Kadri: One of Best Players in the NHL?


Drafted seventh overall in the 2009 entry draft, expectations have always been big for Kadri, but they’ve been fairly realistic – except for the ones he places on himself.

In Toronto, there is always the tendency to overrate draft picks, but after seeing Drake Berehowsky, Jeff Ware, Brandon Convery, Eric Fichaud, Luka Cereda, Luke Schenn and many more  all fail to meet expectations, perhaps the tide turned with Kadri. Sure, people have been excited about his potential, but there has always been a significant portion of the fan base and media that doesn’t like him, perhaps unfairly, but it has kept expectations in check.


Ryan Kesler
(Kevin Hoffman-USA TODAY Sports)


Of course this isn’t a scientific study, but if pressed, I would say it’s a combination of constant organizational let-downs and the player’s perceived cockiness that has turned some off from becoming big Kadri boosters. It probably also has something to do with the teams failure, it seems, to ever develop a star player from within.  A look back at the Leafs best players of the last 30 years shows two home-grown stars in Clark and Kaberle, and two pretty top notch ones in Antropov and Potvin. That isn’t a very good record though, to say the least.

Kadri is a different animal. He has, from day one, hyped himself more than anyone. I don’t think, however, that this is a fair criticism. For one, he’s far more outgoing and comfortable in front of a camera than 99% of hockey players, which makes it seem worse than it really is, and knowing that he’s a quote machine, journalists no doubt egg him on by asking leading questions.

I personally have never had a problem with an athlete being cocky, in fact, I love it. Watching sports is supposed to be fun, and when the players are actually seem like real people, I think that this adds to it. I find Kadri’s candor and excitement about the game refreshing – besides, false modesty is for phonies. I mean it.


Nazem Kadri
. (Tony Ding/Icon SMI)

Anyways, things took an interesting turn this week when Kadri offered up some interesting quotes to the National Post’s Michael Traikos.In response to a question about potentially being the number one centre, Kadri was diplomatic, stressing that him and Bozak are friends and that the team needs them both if they’re going to be successful, but this is when things got interesting with Kadri saying:

“But one of my goals, as I mature and get stronger and come more familiar with the league, I want to be one of the best players in the league. Not just on our team. I think that’s a very realistic goal for myself.”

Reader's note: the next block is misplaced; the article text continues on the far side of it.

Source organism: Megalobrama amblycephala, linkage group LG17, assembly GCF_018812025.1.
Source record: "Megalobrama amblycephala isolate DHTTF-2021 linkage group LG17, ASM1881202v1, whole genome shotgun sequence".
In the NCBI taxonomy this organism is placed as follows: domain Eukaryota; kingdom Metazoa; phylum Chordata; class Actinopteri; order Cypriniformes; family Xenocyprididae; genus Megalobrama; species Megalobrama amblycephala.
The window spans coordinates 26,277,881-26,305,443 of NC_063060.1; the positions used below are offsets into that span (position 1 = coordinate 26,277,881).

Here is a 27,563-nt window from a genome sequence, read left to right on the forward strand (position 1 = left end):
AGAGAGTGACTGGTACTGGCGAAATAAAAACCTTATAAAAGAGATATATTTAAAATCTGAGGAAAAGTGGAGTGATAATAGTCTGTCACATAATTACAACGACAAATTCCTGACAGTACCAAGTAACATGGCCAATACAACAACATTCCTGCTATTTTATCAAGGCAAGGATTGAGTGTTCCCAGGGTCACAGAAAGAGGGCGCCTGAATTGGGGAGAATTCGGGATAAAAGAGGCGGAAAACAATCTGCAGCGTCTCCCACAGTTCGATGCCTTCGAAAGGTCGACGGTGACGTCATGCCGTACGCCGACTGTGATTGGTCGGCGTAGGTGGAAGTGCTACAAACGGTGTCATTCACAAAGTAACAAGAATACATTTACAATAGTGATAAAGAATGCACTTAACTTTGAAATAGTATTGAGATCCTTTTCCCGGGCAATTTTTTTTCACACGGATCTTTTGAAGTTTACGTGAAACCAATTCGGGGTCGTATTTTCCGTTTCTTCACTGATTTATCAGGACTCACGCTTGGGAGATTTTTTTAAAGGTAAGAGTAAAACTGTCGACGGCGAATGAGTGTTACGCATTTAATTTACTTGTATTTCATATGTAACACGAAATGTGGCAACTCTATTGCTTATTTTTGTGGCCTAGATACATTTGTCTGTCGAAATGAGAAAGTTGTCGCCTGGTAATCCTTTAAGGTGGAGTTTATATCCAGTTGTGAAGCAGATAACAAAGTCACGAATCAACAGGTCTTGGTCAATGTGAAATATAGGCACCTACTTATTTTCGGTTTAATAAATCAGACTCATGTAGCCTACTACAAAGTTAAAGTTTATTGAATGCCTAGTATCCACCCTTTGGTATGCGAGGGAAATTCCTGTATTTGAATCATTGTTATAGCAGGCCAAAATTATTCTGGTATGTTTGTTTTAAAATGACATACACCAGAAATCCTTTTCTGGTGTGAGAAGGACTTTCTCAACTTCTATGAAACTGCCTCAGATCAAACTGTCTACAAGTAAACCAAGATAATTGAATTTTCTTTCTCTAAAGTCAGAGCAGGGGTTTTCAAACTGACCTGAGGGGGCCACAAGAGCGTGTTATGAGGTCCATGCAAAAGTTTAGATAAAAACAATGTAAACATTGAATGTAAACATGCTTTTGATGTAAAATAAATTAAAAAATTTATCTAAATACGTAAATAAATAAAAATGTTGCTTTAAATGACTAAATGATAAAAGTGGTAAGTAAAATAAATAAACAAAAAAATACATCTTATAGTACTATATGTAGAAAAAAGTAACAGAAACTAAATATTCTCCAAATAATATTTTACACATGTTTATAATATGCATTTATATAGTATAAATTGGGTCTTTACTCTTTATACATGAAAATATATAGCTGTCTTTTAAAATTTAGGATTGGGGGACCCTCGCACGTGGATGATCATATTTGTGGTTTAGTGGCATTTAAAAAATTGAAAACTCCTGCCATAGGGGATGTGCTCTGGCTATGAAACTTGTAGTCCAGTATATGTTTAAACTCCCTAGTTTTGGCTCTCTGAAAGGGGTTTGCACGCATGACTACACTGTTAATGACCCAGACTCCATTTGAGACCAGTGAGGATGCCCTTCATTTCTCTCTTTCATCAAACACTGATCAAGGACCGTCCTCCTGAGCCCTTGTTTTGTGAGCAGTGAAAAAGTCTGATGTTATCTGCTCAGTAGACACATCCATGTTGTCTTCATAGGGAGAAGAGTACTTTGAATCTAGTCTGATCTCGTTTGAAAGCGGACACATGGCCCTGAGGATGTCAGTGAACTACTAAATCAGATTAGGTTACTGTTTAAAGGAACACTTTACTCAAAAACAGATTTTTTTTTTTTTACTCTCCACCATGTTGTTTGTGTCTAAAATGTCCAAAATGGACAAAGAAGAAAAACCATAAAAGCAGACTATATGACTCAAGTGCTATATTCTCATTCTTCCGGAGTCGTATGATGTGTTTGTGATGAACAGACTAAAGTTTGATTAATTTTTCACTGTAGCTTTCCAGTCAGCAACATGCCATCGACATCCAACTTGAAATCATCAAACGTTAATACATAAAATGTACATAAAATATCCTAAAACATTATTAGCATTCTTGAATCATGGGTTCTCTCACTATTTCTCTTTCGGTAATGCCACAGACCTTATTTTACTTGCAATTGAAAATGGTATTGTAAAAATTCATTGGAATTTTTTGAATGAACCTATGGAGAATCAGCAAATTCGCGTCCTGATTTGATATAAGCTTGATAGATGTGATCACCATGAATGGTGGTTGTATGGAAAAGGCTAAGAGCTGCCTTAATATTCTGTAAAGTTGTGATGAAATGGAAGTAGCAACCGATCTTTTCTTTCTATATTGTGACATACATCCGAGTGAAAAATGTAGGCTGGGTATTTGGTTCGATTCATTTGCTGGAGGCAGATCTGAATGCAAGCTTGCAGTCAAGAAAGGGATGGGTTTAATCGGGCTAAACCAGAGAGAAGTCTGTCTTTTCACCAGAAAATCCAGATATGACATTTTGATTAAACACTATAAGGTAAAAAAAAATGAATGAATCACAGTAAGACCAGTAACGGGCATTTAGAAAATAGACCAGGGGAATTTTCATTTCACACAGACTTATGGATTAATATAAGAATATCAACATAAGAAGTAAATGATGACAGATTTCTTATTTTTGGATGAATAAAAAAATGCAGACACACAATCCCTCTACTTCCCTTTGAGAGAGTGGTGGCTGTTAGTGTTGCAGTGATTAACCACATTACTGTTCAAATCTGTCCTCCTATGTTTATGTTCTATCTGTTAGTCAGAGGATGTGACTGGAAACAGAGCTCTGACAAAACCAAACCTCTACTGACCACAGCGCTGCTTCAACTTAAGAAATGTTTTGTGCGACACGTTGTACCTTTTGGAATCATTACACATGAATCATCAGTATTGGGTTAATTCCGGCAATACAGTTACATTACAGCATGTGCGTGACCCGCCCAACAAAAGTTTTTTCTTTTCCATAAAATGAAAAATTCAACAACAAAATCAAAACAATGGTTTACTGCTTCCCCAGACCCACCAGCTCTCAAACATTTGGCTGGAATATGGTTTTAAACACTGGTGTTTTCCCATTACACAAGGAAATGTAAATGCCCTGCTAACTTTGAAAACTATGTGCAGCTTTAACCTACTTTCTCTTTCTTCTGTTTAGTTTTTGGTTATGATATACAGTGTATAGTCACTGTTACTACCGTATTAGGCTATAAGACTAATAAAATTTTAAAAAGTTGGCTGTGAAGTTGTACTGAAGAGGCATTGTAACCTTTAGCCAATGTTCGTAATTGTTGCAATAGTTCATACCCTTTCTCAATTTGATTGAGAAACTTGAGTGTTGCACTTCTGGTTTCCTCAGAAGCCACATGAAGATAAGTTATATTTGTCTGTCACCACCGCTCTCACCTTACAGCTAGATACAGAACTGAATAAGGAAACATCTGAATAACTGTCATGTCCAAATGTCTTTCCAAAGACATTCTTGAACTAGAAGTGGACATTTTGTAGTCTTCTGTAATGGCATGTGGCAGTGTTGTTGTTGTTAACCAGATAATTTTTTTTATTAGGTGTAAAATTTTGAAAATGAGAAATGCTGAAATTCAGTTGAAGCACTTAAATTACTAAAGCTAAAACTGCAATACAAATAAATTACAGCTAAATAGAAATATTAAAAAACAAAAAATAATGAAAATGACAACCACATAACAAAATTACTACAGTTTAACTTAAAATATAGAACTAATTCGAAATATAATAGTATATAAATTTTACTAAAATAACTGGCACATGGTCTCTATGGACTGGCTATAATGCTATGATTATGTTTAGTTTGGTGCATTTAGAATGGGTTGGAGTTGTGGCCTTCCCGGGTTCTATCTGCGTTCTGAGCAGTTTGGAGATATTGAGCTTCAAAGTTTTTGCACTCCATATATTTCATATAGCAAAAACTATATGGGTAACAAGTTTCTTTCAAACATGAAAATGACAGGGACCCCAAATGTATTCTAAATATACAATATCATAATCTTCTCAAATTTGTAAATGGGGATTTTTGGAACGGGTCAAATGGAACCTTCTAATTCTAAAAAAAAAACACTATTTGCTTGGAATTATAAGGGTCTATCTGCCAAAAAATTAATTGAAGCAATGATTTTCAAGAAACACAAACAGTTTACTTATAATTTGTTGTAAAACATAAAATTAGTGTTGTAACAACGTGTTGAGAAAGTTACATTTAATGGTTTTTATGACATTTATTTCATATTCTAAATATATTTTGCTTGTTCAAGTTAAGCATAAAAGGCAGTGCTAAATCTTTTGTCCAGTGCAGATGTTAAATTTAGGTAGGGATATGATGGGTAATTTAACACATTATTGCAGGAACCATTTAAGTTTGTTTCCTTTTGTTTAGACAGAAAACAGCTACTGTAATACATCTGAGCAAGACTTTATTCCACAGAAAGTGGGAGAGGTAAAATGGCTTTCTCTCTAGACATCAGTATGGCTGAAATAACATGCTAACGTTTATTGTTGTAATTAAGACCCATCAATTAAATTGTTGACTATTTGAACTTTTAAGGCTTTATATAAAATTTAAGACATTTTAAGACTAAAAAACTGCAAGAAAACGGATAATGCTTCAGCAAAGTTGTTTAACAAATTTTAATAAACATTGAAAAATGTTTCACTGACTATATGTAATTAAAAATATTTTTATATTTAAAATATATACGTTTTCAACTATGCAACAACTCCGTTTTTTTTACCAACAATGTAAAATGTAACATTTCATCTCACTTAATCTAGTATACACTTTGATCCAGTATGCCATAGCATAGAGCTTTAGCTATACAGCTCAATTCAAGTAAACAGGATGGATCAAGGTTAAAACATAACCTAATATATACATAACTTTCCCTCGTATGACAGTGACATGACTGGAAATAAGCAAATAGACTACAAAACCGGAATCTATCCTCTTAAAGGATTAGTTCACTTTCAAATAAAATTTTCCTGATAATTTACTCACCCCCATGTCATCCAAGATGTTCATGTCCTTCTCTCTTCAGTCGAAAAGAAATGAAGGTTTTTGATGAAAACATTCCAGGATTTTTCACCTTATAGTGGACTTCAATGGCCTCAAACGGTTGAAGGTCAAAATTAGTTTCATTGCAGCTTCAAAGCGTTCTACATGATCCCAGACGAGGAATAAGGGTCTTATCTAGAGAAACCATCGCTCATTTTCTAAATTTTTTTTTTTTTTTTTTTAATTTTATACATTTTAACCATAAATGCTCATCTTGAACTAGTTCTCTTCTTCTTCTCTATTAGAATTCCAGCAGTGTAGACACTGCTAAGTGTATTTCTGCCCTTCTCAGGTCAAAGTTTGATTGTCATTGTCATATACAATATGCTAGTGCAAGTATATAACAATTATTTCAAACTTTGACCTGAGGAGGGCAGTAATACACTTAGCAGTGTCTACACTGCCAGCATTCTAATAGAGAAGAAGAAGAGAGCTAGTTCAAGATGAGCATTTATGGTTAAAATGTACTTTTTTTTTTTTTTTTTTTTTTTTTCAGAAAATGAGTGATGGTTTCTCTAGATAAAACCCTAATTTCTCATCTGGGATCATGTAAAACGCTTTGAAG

Now, I am sure that a lot of players secretly think they can be one of the best players in the league, but most of them don’t say it. What to make of this? Is it possible? Is he just conceited? Can he even be one of the best players on his team, let alone the league? Keep in mind too, before you jump on him for being cocky, he didn’t call up the newspaper to announce his goal. He responded to a question about whether or not he plans to ignite a media controversy by gunning for Bozak’s job.


(Kelvin Kuo-USA TODAY Sports)
(Kelvin Kuo-USA TODAY Sports)

As to whether what Kadri thinks has any chance of coming to fruition, it’s  hard to say with any accuracy, obviously.  I personally have always been a huge fan: I think his attitude suits his game and I hated the way he was jerked around the line up and publicly criticized during his first few years.  I know he had a bit of  a step back last year when adjusting to the coverage that comes with playing higher up in the lineup, but at the same time, his skill – his skating, his passing, and most of all, his hands and the moves he can do in close – not too many people, even in the NHL, have that skill, to do what he can with the puck at top speed.  Yes, he’s a bit on the small side and does have some bad habits and tendencies – like taking the puck alone up the middle, trying to beat guys 1-1 too often – but those are thing he can learn to overcome. From a talent standpoint, I don’t see one reason why Kadri can’t accomplish his goal.

If I was a betting man, and I am, I would bet that Kadri is the Leafs top centre by Christmas and that he gets the majority of power play ice time at centre. I see no reason why, playing with Phil Kessel, who is unquestionably one of the best players in the league already, won’t allow Kadri to put up the kind of numbers that will get him into that conversation.

What about you?